A Buddhist's Shakespeare: Affirming Self-deconstructions
Fairleigh Dickinson Univ Press, 1994 - 273 pages
In this volume, James Howe analyzes nine Shakespearean dramatic texts, as well as several examples of Western visual art drawn from the sixth to the seventeenth centuries, from a Buddhist perspective. He explains in the process how this perspective parallels Jacques Derrida's ideas about "differance" and how a Buddhist approach to literature can make visible those affirmations which remain invisibly "absent" in Derrida. Assuming the relations between literature and society described by Michel Foucault and the new historicists, Howe studies affirmative possibilities in Shakespeare and disputes the pessimism implicit in much new historicist scholarship. Further, his analysis of visual art demonstrates that certain Buddhist-like positions have always been implicit in the Western tradition. The self-deconstructive nature of Shakespeare's plays brings these affirmative positions forcefully to the surface.
In this argument, Howe applies his Buddhist perspective to some key ideas of neo-Marxists, Michel Foucault, and new historicists concerning the relations between literature and society. This perspective provides new challenges to the Marxist view that society necessarily determines our consciousness, Foucault's position that everyone in society is necessarily enclosed within a power field of competing and therefore oppositional interests, and the new historicist position that a society's established authority maintains itself in part by legitimating dissent in order to contain it. Howe proposes instead the possibility of a non-oppositional, nonideological posture in which one can stand apart from the class oppositions of Marx, the power field of Foucault, and the containment of dissent alleged by many new historicists, yet in a way which actually reduces the misery caused by social injustice.
Engaging contemporary theoretical debate, Howe draws a parallel between Jacques Derrida's ideas about "differance" - in which "presence" occurs only in "absence" - and the Buddhist idea of shunyata, the fullness of emptiness. He also shows the similarities between Derrida's and Buddhism's critiques of reason and language.
The essential Buddhist perspective, Howe argues, is that "reality" lacks the solidity which we habitually assume it has, and that therefore the appropriate attitude toward life is to play it as we would a game - with unusual seriousness, for itself rather than for any ulterior motive, even that of investing it with meaning. Howe also demonstrates that the "real" subject of representational art is always just itself. The significance of such art depends upon the concession that it has no significance. In the same way, it is precisely the self-deconstructive nature of Shakespeare's plays which makes their Buddhist-like affirmative positions visible.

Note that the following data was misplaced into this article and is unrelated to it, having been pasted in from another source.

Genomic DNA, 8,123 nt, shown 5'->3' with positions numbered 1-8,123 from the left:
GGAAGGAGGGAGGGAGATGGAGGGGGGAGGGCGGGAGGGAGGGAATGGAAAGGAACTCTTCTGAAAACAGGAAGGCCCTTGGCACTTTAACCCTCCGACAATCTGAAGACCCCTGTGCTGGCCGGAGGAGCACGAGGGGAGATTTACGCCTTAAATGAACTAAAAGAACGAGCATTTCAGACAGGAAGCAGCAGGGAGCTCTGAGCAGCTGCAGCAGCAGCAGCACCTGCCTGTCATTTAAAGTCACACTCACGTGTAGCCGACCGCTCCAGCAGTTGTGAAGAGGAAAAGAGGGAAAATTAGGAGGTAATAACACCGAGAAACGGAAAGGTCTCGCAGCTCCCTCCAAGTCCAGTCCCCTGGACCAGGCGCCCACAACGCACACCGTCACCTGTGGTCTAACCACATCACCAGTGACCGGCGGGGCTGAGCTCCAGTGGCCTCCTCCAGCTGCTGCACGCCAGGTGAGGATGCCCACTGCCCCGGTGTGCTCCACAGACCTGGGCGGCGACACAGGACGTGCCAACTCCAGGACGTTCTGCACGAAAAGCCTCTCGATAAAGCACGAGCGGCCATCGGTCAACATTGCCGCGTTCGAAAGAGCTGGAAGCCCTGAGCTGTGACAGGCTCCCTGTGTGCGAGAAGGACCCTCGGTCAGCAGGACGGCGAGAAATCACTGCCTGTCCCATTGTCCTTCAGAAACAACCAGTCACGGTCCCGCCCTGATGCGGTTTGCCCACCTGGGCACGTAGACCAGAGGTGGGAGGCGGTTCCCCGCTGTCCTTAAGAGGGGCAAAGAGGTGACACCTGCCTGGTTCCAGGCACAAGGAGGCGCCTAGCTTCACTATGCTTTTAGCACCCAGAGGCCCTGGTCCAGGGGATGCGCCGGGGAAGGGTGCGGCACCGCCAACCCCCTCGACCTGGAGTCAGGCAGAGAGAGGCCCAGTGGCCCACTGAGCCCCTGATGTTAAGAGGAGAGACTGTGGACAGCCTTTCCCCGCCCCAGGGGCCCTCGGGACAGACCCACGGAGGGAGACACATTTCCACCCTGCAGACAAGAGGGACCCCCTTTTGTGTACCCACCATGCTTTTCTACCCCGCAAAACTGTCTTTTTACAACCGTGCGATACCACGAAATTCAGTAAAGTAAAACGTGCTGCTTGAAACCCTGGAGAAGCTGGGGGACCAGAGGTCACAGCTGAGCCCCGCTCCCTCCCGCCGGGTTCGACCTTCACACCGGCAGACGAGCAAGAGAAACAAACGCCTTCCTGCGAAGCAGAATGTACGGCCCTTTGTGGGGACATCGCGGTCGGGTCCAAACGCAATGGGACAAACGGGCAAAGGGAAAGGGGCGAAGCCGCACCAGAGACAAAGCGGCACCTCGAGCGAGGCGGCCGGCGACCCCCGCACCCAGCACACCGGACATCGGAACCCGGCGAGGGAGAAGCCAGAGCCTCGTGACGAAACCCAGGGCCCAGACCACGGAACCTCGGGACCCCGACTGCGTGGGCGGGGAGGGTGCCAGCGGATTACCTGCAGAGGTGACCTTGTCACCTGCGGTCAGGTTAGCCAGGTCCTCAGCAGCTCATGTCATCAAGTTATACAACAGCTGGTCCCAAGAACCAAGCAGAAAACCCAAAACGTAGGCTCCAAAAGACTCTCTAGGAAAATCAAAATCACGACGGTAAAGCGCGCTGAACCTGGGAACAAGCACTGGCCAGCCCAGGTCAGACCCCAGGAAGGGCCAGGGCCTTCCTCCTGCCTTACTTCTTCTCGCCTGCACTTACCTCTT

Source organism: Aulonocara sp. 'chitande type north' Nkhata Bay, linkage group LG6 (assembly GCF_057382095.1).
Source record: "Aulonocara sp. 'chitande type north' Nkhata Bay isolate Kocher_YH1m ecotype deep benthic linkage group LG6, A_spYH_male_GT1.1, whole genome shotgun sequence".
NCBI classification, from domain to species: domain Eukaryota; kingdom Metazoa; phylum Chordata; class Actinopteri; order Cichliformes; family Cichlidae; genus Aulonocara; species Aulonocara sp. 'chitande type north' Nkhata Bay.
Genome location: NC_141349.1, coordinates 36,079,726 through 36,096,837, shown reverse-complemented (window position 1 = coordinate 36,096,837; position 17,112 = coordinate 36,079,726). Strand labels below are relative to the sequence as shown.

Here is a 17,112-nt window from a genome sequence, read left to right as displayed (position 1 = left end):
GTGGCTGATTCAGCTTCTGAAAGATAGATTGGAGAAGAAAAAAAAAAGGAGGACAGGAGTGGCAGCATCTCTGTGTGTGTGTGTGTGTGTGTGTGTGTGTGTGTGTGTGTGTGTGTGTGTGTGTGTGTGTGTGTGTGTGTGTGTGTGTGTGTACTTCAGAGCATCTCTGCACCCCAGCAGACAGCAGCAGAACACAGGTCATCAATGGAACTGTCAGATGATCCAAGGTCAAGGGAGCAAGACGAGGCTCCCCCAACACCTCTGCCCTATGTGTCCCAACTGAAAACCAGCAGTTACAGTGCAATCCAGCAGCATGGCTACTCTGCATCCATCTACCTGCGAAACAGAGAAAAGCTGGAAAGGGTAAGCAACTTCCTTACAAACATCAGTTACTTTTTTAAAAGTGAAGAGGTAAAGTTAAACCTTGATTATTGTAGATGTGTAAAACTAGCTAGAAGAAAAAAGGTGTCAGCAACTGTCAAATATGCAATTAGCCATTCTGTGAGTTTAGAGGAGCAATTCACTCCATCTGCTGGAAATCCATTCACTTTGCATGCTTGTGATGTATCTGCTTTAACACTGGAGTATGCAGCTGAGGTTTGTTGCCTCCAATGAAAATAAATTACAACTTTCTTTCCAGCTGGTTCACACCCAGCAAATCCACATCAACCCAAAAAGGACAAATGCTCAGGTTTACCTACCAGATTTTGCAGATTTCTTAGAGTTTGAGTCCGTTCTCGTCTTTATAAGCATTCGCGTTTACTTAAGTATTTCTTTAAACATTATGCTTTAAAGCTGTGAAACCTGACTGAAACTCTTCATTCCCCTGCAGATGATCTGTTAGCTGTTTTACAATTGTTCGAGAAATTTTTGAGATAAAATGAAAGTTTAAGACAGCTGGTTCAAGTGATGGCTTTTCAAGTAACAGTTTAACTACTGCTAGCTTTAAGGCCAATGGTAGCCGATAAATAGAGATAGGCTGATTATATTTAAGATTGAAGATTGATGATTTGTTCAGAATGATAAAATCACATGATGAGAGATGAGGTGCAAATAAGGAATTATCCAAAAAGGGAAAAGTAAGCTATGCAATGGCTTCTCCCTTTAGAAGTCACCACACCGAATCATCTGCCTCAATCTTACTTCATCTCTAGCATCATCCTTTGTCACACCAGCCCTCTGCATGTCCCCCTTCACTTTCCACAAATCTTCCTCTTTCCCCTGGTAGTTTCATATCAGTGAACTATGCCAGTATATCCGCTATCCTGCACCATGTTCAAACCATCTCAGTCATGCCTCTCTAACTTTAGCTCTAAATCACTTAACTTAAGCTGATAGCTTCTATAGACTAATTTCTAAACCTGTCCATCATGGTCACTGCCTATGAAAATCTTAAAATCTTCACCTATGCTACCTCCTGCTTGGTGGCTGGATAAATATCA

What people are saying - Write a review
A Buddhist's Shakespeare: affirming self-deconstructionsUser Review - Not Available - Book Verdict
In this groundbreaking study, Howe analyzes nine Shakespeare plays and several examples of Western visual art from a Buddhist perspective. This is a less startling approach than it might at first ... Read full review
Awakening The Sword of Prajna in the Visual Arts and in Richard III
The Merchant of Venice as Sword of Prajna
The Cause of Suffering and the Birth of Compassion in Julius Caesar
The Emptiness of Differenceand the Six Samsaric Realms in Antony and Cleopatra
Prince Hals Deferral as the Ground of Free Play
Further Glimpses of Free Play in Hamlet and King Lear
accept action allows Antony apparently argues artists audience authority awareness becomes begins believe Bottom Brutus Buddhist Caesar calls character choice choose clear Cleopatra consciousness constructed continue conventional create death deferred desire discussion dream effect Elizabethan emptiness example existence experience fact Falstaff fear feel final force fully further give Hamlet honor human idea identity implications individual interpretation kill kind king lead limits lives meaning mind nature normal once opposite ourselves painting particular perhaps person perspective play play's point of view political Portia position possibility present prince question realistic reality reference relation relationship representation represents resemblance Richard role says scene seems seen sense Shakespeare shows Shylock similar situation social society stage style subversion suggests texts theater things transparent true Trungpa truth turn viewer